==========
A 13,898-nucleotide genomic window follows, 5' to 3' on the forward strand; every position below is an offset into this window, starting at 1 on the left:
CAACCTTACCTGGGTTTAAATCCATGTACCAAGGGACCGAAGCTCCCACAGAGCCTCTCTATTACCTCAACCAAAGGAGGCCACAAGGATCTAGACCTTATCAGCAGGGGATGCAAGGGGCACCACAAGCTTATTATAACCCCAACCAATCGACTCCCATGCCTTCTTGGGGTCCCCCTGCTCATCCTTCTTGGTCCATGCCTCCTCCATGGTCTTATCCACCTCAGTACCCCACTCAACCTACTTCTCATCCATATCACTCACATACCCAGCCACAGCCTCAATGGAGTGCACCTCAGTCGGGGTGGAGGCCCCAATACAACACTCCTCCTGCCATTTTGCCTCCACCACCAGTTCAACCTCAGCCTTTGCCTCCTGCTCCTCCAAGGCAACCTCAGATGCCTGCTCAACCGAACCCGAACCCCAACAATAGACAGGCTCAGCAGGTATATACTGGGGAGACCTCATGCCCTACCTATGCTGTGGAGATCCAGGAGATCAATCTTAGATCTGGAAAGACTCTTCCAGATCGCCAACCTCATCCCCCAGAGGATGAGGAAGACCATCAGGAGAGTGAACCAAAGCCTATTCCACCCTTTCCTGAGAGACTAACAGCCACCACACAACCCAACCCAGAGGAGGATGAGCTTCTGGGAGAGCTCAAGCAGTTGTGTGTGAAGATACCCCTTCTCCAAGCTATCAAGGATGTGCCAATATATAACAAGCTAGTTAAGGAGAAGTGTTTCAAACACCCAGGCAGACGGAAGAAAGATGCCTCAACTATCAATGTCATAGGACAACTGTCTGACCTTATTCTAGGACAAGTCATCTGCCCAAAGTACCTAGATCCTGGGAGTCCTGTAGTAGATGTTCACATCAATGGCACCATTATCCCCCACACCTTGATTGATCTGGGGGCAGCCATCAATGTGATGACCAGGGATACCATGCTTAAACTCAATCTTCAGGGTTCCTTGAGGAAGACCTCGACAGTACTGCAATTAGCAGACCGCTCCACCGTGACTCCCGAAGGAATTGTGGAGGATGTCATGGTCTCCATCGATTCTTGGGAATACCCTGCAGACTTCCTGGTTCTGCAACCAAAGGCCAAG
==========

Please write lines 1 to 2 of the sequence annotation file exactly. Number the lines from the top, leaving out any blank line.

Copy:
A 13,898-nucleotide genomic window follows, 5' to 3' on the forward strand; every position below is an offset into this window, starting at 1 on the left:
CAACCTTACCTGGGTTTAAATCCATGTACCAAGGGACCGAAGCTCCCACAGAGCCTCTCTATTACCTCAACCAAAGGAGGCCACAAGGATCTAGACCTTATCAGCAGGGGATGCAAGGGGCACCACAAGCTTATTATAACCCCAACCAATCGACTCCCATGCCTTCTTGGGGTCCCCCTGCTCATCCTTCTTGGTCCATGCCTCCTCCATGGTCTTATCCACCTCAGTACCCCACTCAACCTACTTCTCATCCATATCACTCACATACCCAGCCACAGCCTCAATGGAGTGCACCTCAGTCGGGGTGGAGGCCCCAATACAACACTCCTCCTGCCATTTTGCCTCCACCACCAGTTCAACCTCAGCCTTTGCCTCCTGCTCCTCCAAGGCAACCTCAGATGCCTGCTCAACCGAACCCGAACCCCAACAATAGACAGGCTCAGCAGGTATATACTGGGGAGACCTCATGCCCTACCTATGCTGTGGAGATCCAGGAGATCAATCTTAGATCTGGAAAGACTCTTCCAGATCGCCAACCTCATCCCCCAGAGGATGAGGAAGACCATCAGGAGAGTGAACCAAAGCCTATTCCACCCTTTCCTGAGAGACTAACAGCCACCACACAACCCAACCCAGAGGAGGATGAGCTTCTGGGAGAGCTCAAGCAGTTGTGTGTGAAGATACCCCTTCTCCAAGCTATCAAGGATGTGCCAATATATAACAAGCTAGTTAAGGAGAAGTGTTTCAAACACCCAGGCAGACGGAAGAAAGATGCCTCAACTATCAATGTCATAGGACAACTGTCTGACCTTATTCTAGGACAAGTCATCTGCCCAAAGTACCTAGATCCTGGGAGTCCTGTAGTAGATGTTCACATCAATGGCACCATTATCCCCCACACCTTGATTGATCTGGGGGCAGCCATCAATGTGATGACCAGGGATACCATGCTTAAACTCAATCTTCAGGGTTCCTTGAGGAAGACCTCGACAGTACTGCAATTAGCAGACCGCTCCACCGTGACTCCCGAAGGAATTGTGGAGGATGTCATGGTCTCCATCGATTCTTGGGAATACCCTGCAGACTTCCTGGTTCTGCAACCAAAGGCCAAG